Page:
The noise emitted by off-road machines, which has increased dramatically in the four-stroke era - prompting a backlash from the public and resulting in the loss of many off-road facilities - could finally be nearing a solution.
Like an alcoholic told by doctors about the damage drink is doing to him, but who keeps going to the bar, the manufacturers have produced machines with unnecessary levels of noise - especially for amateur racing - year after year. But since these motorcycles have been built to rules set by the main racing organisations, led by the FIM, blame is shared by all parties.
Decibel limits have steadily been reduced, but with the old method of noise measurement producing inconsistent 'real world' results - and widely open to abuse - little progress has been made on the biggest issue (along with rising machine costs) facing modern off-road motorcycling.
Two years ago, unable to ignore the growing call for action on the subject, the FIM announced an initiative to reduce the sound levels of off-road motorcycles.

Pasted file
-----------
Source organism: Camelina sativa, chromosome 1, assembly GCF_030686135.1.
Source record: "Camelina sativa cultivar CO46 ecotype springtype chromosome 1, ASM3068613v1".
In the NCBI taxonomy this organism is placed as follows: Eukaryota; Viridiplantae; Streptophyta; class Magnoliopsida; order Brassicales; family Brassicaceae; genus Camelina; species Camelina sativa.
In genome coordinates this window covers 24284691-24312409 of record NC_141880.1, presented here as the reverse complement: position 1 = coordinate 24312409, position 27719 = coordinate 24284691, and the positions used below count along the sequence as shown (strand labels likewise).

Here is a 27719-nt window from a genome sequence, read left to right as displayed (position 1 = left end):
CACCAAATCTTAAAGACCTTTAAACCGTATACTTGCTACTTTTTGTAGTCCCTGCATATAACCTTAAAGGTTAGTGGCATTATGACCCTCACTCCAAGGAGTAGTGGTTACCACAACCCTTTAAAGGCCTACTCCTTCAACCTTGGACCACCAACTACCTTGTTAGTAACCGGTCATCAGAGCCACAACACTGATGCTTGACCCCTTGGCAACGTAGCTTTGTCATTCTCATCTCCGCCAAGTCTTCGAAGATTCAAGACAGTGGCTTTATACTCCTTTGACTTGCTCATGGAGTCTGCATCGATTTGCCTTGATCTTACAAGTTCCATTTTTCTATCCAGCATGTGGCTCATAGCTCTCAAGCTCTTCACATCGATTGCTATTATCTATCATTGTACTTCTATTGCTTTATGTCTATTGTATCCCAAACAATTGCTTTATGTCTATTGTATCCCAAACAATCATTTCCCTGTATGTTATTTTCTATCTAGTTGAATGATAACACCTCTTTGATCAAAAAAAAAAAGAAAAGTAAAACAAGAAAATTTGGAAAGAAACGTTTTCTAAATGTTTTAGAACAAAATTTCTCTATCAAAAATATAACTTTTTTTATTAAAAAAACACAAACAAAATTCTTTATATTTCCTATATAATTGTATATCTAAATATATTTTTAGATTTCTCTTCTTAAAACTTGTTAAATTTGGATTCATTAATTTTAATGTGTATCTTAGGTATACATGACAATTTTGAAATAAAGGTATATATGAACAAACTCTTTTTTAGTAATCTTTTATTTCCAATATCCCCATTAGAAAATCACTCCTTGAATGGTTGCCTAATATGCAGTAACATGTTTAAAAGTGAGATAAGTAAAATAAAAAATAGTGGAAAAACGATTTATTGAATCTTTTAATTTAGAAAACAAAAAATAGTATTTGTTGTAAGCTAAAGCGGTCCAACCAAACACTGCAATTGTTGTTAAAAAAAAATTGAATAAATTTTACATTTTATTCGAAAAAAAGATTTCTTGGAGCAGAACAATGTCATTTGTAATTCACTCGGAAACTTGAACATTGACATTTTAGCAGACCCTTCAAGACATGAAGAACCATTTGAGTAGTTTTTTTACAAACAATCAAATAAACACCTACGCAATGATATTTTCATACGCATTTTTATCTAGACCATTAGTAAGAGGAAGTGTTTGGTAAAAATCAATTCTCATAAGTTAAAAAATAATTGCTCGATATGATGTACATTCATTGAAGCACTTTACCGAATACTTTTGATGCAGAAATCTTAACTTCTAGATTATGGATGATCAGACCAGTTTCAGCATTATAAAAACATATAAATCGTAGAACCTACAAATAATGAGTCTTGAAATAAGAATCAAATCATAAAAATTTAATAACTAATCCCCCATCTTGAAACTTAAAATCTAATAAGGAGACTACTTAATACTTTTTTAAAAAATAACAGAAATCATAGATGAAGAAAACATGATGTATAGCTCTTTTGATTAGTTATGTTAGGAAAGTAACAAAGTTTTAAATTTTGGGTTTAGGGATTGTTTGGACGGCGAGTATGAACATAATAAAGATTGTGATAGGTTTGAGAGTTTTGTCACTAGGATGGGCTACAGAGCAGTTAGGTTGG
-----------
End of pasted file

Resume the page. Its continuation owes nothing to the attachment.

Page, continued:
With the support of manufacturers and promoters, a new sound test method called "2 metre max" was devised and extensively tested.
This new sound test is carried out with a sound meter positioned at the rear of the motorcycle, at a distance of two metres and an angle of 45° from the silencer. The engine is tested at maximum rpm.
In what is being labelled as a turning point in the war against destructive noise, the "2 metre max" rule will now come into effect for the 2010 FIM Motocross, Enduro and Track Racing World Championships.
The FIM states that the 'noise levels permitted will be an important first step in the reduction of sound levels, with an average reduction between 3 and 6 dB/A, compared to the current situation, depending on the discipline.'
For Motocross and Track Racing, the maximum noise level admitted at a distance of 100 metres will be of 81 dB/A, and in Enduro the maximum noise level admitted at a distance of 100 metres will be 78 dB/A.
"A major step has been made with the implementation of this new method, thanks to an excellent cooperation between manufacturers and promoters, not to mention the strong impulse given by the Danish federation,” said Jean-Pierre Mougin, FIM deputy president and chairman of the Committee for the reduction of sound levels.
"This is important for the survival of all FIM off-road disciplines. The FIM had to react effectively. 2010 will constitute a first step in the fight against noise nuisances and the results will define the future actions."